religious orders

I’ve see Franciscans, Dominicans and Benedictines who belong to the Eastern Rites. This is like mixing two cultures, the Eastern and Western. In the East I don’t even think you have what we call religious orders. What is it that you have and why do some of the Eastern Catholic belong to Western orders?

There are many. Look at the Giga-Catholic site.

:confused:

Our Brother David, who is a Carmelite Byzantine would be a good person to ask about this.

But as for the Melkites, there exists the Basilian and Salvatorian Orders. They follow a monastic rule according to Saint Basil the Great. Recently there has been an effort on the part of some jurisdictions to move away from orders and return to the individual monastery system of the east before re-union with Rome. The Ukrainians have Mount Tabor Monastery in Ukiah, CA which is not affiliated with any order as far as I am aware, and the Holy Ressurection Monastery of the Romanian Church in the US is also unaffiliated.

Sorry, here are a couple of links. The first is Giga-Catholic.

gcatholic.com/orders/index.htm

catholic-hierarchy.org/country/xrel.html

Maronite:
Lebanese Maronite Order (Baladites) O.L.M. established 1695
Mariamite Maronite Order (Aleppians) O.M.M. established 1695
Antonin Maronite Order O.A.M. established 1700
Congregation of the Lebanese Maronite Missionaries L.M. established 1865

Melkite:
Basilian Salvatorian Order B.S. established 1684
Basilian Alepian Order B.A. established 1697
Basilian Chouerite Order of Saint John the Baptist B.C. established 1697
Society of Missionaries of Saint Paul M.S.P.

Armenian:
Benedictine Congregation of the Mechitarists C.A.M. (Mechitarists) established 1701
Patriarchal Clergy Institute of Bzommar I.C.P.B. established 1749

Syro-Malabar:
Carmelites of Mary Immaculate C.M.I. established 1855
Vincentian Congregation C.V. established 1927
Congregation of Saint Theresa of the Child Jesus “Little Flower” C.S.T. established 1931
Missionary Congregation of the Blessed Sacrament M.C.B.S. established 1933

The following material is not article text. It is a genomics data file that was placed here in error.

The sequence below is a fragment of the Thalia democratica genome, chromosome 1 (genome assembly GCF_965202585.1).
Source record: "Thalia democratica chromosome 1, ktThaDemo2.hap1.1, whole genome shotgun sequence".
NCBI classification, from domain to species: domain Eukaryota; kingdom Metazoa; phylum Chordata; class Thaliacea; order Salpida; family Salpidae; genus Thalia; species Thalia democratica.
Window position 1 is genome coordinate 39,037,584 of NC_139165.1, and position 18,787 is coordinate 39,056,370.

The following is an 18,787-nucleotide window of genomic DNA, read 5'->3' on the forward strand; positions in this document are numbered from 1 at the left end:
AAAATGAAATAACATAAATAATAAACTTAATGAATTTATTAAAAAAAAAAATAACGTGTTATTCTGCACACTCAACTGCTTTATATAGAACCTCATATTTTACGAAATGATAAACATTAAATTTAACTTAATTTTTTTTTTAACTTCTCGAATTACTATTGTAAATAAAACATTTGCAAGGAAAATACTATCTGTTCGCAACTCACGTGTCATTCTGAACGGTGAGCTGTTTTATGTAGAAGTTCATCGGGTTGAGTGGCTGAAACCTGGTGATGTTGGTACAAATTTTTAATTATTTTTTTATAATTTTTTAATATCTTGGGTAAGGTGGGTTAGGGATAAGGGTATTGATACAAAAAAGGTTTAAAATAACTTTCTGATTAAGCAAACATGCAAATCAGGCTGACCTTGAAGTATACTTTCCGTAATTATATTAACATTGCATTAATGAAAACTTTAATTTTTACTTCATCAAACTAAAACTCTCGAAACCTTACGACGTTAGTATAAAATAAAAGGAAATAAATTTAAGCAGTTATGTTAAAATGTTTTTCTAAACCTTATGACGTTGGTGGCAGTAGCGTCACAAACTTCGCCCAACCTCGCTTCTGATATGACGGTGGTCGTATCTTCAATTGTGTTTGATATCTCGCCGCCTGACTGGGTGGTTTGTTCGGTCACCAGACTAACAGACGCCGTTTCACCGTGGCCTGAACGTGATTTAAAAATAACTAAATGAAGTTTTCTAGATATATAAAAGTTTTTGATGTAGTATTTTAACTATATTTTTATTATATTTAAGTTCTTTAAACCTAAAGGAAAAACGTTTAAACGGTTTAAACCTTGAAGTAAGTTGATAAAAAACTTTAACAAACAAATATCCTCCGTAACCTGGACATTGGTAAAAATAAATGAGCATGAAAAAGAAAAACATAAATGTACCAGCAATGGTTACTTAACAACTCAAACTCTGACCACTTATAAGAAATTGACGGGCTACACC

Missionary Society of Saint Thomas the Apostle M.S.T. established 1968

Syro-Malankara:
Order of Imitation of Christ O.I.C established 1919

Ukrainian:
Ukrainian Studite Monks M.S.U. established 1900

I am a Byzantine Ruthenian Catholic. I have entered the Order of the Brothers of Our Lady of Mount Carmel, also known as the Carmelites.

I did so for many reasons, the most important one to me was that while I felt called to community life I also felt a call to being active. There really is not much choice for religious life in the Byzantine Catholic Churches in the United States, just a couple of monasteries but I do not feel called to the monastic life.

Through discernment with my spiritual father and other priests that I trust, I discerned that I was to enter formation with the Carmelties. As any one in formation knows, the discernment is on going through the formation process. I am five and a half years into that process and only God knows where it will end up, but God Willing I will be eligible to make solemn vows in just over a year.

Is this what you were asking for?

Out of curiosity, how does that work for you being that you are from the Eastern Rite and my understanding of Carmelites are from the Western Rite? Are you able to be in a place where you can participate in the Divine Liturgy or do you attend Mass in the Roman Rite?

Thanks,

In actual fact, Orthodox monastic communities may follow different monastic Rules established by different monastic Fathers. It is just that they are locally organized and do not call themselves after the Fathers who established the Rules.

The Benedictine Rule is recognized among the monastic Rules in the Orthodox Church. But Orthodox monks following it would not call themselves “Benedictines” and the term “Basilian” is foreign to the East, even though the Rules of St Basil are the most popular.

The Carmelite Rule is simply an eremitical one, meaning that they were hermits and the original “Carmelites” were Greek monks (preceded by the Jewish hermits living on Mt Carmel in the footsteps of Sts Elias and Eliseus). There is no reason why an Orthodox monastic community could not follow the spirit of Carmelt’s eremitical way of life based on, for example, the Antonian or Pachomian monastic models.

In the Ukrainian Catholic Church, the Basilian Fathers have tended to be the most prominent force for Latinization, in history and today (unfortunately). Although not all.

Orders like the Redemptorists have organized Houses in the Eastern Church and were encouraged in their particular work, especially during times of upheaval. Metropolitan Andrew Sheptytsky, for example, saw real value in their work. Bl. Basil Velichkovsky, Bl. Nicholas Charnetsky and the Servant of God Archbishop Volodymyr Sterniuk were Redemptorists.

At the same time, I don’t see any reason why EC Religious Orders, based on the Latin model, should feel an obligation to get rid of their organization, even though it is based on a Western monastic ideal.

Alex

I pray the Liturgy of the Hours and have daily Mass in the Roman Rite. On weekends and times outside of community I am free to go to a Byzantine parish.

Private prayer is what I make it.

Interesting. Thanks!

Norbertines, Premonstratensians, est. 1120 A.D.

“As the spirituality of the Resurrection of Christ is central to the Norbertine tradition, our monastery community feels called to transmit the Eastern Church’s spirituality of the Resurrection to the men and women of the West.”

stiftgeras.at/en/kapelle.html

gcatholic.com/orders/046.htm

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